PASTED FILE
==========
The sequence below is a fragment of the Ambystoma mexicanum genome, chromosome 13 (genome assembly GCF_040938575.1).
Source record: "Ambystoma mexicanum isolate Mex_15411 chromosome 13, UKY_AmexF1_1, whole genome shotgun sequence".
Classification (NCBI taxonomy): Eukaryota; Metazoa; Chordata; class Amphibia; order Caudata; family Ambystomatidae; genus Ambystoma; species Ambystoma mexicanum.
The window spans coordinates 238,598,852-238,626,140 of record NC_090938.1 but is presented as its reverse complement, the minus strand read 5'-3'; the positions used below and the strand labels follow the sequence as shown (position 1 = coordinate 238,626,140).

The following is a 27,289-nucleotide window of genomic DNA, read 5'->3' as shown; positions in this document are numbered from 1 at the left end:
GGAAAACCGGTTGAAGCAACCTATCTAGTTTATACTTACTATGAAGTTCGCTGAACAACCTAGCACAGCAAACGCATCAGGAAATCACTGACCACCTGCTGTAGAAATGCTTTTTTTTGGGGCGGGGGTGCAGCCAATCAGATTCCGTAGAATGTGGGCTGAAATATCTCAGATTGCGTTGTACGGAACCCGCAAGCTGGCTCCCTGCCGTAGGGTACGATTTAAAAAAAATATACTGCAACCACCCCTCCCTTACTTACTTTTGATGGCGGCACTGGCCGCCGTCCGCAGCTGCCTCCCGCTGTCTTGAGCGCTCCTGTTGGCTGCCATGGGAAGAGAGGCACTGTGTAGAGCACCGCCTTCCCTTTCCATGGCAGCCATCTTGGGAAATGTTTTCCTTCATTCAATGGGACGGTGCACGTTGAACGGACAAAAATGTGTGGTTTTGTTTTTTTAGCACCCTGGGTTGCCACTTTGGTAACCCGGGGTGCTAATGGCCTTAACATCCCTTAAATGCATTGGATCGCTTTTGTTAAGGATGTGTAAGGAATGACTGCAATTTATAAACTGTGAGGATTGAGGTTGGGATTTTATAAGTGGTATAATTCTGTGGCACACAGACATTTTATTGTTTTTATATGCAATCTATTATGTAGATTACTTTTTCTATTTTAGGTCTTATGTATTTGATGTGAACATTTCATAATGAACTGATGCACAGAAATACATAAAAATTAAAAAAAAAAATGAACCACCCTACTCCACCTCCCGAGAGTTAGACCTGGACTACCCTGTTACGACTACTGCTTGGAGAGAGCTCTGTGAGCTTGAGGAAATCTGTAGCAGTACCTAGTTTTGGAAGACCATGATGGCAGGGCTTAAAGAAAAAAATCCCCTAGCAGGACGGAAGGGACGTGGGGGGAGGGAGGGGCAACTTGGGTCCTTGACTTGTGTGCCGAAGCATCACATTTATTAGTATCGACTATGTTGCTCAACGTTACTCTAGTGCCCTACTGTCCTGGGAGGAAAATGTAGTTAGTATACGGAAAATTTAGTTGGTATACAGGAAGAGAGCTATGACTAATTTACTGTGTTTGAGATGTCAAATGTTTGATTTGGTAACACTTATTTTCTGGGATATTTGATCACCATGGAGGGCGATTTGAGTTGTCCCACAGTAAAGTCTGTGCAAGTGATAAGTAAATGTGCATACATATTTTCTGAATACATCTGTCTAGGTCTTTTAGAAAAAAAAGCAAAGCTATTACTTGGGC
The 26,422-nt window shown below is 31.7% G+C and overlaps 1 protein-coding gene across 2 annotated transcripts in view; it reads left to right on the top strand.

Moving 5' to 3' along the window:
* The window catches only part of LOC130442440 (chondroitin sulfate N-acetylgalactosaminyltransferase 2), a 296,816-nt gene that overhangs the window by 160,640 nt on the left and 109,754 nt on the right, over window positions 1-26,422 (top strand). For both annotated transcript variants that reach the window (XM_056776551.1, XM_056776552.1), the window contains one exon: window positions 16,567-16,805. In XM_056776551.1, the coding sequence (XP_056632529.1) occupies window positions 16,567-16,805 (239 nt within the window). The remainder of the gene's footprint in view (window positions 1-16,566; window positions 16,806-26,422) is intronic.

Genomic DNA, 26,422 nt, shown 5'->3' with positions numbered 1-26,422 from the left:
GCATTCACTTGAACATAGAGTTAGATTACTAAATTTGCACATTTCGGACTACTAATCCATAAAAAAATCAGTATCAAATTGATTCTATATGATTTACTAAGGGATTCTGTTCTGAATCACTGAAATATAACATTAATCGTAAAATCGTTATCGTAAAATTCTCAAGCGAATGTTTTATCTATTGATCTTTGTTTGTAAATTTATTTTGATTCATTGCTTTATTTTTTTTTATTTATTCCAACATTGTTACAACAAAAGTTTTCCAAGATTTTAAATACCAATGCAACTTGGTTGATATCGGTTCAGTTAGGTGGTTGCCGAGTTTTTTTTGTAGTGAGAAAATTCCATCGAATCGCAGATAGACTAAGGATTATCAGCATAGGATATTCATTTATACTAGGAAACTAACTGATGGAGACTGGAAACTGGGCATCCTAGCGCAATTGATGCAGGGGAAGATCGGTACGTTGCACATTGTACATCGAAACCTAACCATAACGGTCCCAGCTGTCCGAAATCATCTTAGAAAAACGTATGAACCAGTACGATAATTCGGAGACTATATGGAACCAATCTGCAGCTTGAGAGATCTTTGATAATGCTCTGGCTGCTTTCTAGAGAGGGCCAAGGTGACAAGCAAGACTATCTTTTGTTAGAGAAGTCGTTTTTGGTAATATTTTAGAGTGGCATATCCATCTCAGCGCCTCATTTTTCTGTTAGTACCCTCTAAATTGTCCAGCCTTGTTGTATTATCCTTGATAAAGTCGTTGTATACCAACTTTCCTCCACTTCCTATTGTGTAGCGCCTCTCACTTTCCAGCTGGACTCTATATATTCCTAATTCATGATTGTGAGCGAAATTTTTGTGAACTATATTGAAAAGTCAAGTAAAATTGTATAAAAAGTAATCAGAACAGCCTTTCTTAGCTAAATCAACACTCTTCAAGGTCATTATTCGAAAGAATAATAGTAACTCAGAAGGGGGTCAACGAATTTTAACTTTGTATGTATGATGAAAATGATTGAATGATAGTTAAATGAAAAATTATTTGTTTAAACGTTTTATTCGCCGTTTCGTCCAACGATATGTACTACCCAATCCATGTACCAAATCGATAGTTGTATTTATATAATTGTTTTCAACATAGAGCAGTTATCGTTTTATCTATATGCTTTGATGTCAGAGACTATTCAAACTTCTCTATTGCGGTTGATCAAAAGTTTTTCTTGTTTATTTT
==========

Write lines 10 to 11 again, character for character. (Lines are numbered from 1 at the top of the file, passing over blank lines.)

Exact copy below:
Genomic DNA, 26,422 nt, shown 5'->3' with positions numbered 1-26,422 from the left:
GCATTCACTTGAACATAGAGTTAGATTACTAAATTTGCACATTTCGGACTACTAATCCATAAAAAAATCAGTATCAAATTGATTCTATATGATTTACTAAGGGATTCTGTTCTGAATCACTGAAATATAACATTAATCGTAAAATCGTTATCGTAAAATTCTCAAGCGAATGTTTTATCTATTGATCTTTGTTTGTAAATTTATTTTGATTCATTGCTTTATTTTTTTTTATTTATTCCAACATTGTTACAACAAAAGTTTTCCAAGATTTTAAATACCAATGCAACTTGGTTGATATCGGTTCAGTTAGGTGGTTGCCGAGTTTTTTTTGTAGTGAGAAAATTCCATCGAATCGCAGATAGACTAAGGATTATCAGCATAGGATATTCATTTATACTAGGAAACTAACTGATGGAGACTGGAAACTGGGCATCCTAGCGCAATTGATGCAGGGGAAGATCGGTACGTTGCACATTGTACATCGAAACCTAACCATAACGGTCCCAGCTGTCCGAAATCATCTTAGAAAAACGTATGAACCAGTACGATAATTCGGAGACTATATGGAACCAATCTGCAGCTTGAGAGATCTTTGATAATGCTCTGGCTGCTTTCTAGAGAGGGCCAAGGTGACAAGCAAGACTATCTTTTGTTAGAGAAGTCGTTTTTGGTAATATTTTAGAGTGGCATATCCATCTCAGCGCCTCATTTTTCTGTTAGTACCCTCTAAATTGTCCAGCCTTGTTGTATTATCCTTGATAAAGTCGTTGTATACCAACTTTCCTCCACTTCCTATTGTGTAGCGCCTCTCACTTTCCAGCTGGACTCTATATATTCCTAATTCATGATTGTGAGCGAAATTTTTGTGAACTATATTGAAAAGTCAAGTAAAATTGTATAAAAAGTAATCAGAACAGCCTTTCTTAGCTAAATCAACACTCTTCAAGGTCATTATTCGAAAGAATAATAGTAACTCAGAAGGGGGTCAACGAATTTTAACTTTGTATGTATGATGAAAATGATTGAATGATAGTTAAATGAAAAATTATTTGTTTAAACGTTTTATTCGCCGTTTCGTCCAACGATATGTACTACCCAATCCATGTACCAAATCGATAGTTGTATTTATATAATTGTTTTCAACATAGAGCAGTTATCGTTTTATCTATATGCTTTGATGTCAGAGACTATTCAAACTTCTCTATTGCGGTTGATCAAAAGTTTTTCTTGTTTATTTT